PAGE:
When asked to describe UTA alumnus Juan Angel “Angelo” Rios, mentors and peers used the words funny, kind and supportive. On Aug. 29, they returned this support by gathering at the Texas Health Harris Methodist Hospital Heart Center to say their goodbyes to Rios, who was in critical condition and died later that night at the age of 32.
Julienne Greer, theater arts assistant professor, said she had never seen such a crowded hospital room.
Although Rios had a physical disability that had him utilize a power wheelchair, he rose above the challenges and left an impact on others, Greer said.
As a student, Rios served as a DJ at UTA Radio. Known as “DJ Angelo,” he covered sports, hosted a music show and conducted interviews.
Friends and peers spoke of Rios’ legacy during the memorial service held Tuesday.
Alumnus Dylan Fry, who co-hosted UTA Radio’s “The Fry and The Guy” with Rios, said he will remember Rios as a mentor, his partner in crime and a brother.
For two hours a week, Fry and Rios would get together in the studio to talk about MLB, WWE and other sports-related topics. Fry said Rios would always go straight into the segment ready to have fun, often cracking small jokes to break up a serious sports talk segment.
Lance Liguez, UTA Radio faculty adviser, said Rios loved broadcasting and being involved with the program but would often take semesters off because of health issues.
“There would be a little time off where you wouldn’t see him for a little bit,” Liguez said. “I would see him, and I’d go, ‘Hey, what are you doing? Let’s get you back on.’”
Sarah Rose, disability studies minor director, taught Rios in two of her classes.
Rose recalled times in her history of disability class when Rios would challenge people’s preconceptions and assumptions about disability. His humor and provocative comments would help move class discussion further.
“He would push them in a really productive way,” Rose said.
Rebekah Chojnacki, Honors College academic adviser and UTA alumna, met Rios when they both lived on campus.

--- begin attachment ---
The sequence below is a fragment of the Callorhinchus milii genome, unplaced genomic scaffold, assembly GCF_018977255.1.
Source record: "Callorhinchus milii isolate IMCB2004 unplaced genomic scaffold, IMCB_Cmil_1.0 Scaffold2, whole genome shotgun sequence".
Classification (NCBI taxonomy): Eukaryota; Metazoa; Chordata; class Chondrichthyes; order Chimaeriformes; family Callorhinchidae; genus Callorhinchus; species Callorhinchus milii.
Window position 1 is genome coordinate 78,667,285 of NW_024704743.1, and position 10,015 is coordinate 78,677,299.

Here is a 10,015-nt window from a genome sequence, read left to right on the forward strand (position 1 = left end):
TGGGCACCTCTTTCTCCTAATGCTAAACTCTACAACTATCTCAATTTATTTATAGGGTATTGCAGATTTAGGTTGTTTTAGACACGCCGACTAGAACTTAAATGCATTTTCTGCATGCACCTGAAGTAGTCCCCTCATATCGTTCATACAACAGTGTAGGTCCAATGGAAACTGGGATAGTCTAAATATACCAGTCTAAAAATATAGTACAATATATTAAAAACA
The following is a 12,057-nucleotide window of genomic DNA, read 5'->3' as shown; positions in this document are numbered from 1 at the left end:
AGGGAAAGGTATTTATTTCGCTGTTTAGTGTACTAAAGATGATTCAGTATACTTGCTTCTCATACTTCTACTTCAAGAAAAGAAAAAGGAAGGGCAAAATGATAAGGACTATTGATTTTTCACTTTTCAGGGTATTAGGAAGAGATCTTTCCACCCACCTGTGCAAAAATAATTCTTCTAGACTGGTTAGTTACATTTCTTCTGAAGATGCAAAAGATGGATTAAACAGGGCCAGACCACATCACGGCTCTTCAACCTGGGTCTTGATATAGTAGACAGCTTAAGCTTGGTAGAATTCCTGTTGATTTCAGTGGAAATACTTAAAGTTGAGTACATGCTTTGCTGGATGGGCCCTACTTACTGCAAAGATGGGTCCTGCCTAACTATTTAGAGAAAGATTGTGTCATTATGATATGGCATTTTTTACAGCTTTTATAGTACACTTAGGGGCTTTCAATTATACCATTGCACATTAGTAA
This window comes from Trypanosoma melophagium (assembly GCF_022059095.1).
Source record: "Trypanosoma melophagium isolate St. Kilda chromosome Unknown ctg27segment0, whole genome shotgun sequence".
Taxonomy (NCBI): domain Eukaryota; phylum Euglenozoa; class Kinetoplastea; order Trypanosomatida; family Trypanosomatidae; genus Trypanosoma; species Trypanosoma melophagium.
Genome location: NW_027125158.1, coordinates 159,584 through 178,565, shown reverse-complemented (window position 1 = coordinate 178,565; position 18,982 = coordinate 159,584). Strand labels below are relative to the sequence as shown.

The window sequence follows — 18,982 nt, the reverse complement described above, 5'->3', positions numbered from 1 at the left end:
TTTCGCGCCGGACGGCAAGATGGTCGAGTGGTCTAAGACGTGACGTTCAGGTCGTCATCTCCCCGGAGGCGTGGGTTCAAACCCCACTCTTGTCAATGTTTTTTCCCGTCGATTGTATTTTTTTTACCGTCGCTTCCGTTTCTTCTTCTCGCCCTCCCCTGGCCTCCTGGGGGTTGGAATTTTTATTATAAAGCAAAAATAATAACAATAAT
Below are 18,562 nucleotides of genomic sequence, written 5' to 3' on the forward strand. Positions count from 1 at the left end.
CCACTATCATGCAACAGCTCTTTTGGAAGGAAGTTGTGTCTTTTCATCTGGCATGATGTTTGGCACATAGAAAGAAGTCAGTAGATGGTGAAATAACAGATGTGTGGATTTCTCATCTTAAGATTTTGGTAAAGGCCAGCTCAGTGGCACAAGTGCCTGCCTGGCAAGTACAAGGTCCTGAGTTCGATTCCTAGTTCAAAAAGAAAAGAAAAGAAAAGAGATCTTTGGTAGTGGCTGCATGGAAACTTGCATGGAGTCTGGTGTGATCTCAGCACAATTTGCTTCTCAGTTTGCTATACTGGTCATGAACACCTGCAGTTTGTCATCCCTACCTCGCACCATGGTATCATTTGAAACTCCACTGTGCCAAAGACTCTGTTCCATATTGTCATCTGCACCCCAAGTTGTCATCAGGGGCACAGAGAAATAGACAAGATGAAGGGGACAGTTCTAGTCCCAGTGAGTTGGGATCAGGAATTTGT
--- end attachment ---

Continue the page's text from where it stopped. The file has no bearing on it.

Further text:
Chojnacki said Rios knew how to cheer her up, and they’d always share a laugh.
“He was one of the kindest and sweetest people that I’ve ever met,” Chojnacki said.
When feeling stressed or overwhelmed, Chojnacki said Rios would give her perspective about how it was all temporary.
One of the best memories UTA alumna Allie Beaurline has of Rios is a trip they took to a museum with their disability studies class. It was the first time he rode in her car, and Beaurline was worried his wheelchair wouldn’t fit.
The two made it to the museum without incident, and Beaurline said she remembered hanging out with Rios at the museum as an awesome experience.
Time spent with him was never wasted, she said.
“He was there for me, and he would always just talk to me, reassure me,” Beaurline said. “It’s sad that he’s gone.”
Leaving the hospital, UTA alumna Laura Baker left Rios a Dallas Stars hat because of his love for the Metroplex sports teams.
Baker was student congress president when she was at UTA and said one of her favorite memories of Rios was how he would come down to the University Center basement and spend time with her.
Rios was the kind of person that could uplift one’s spirit, she said. He represented what it meant to be part of the UTA community.
“You feel like you’re part of a family,” Baker said. “And he [made] you feel like that.”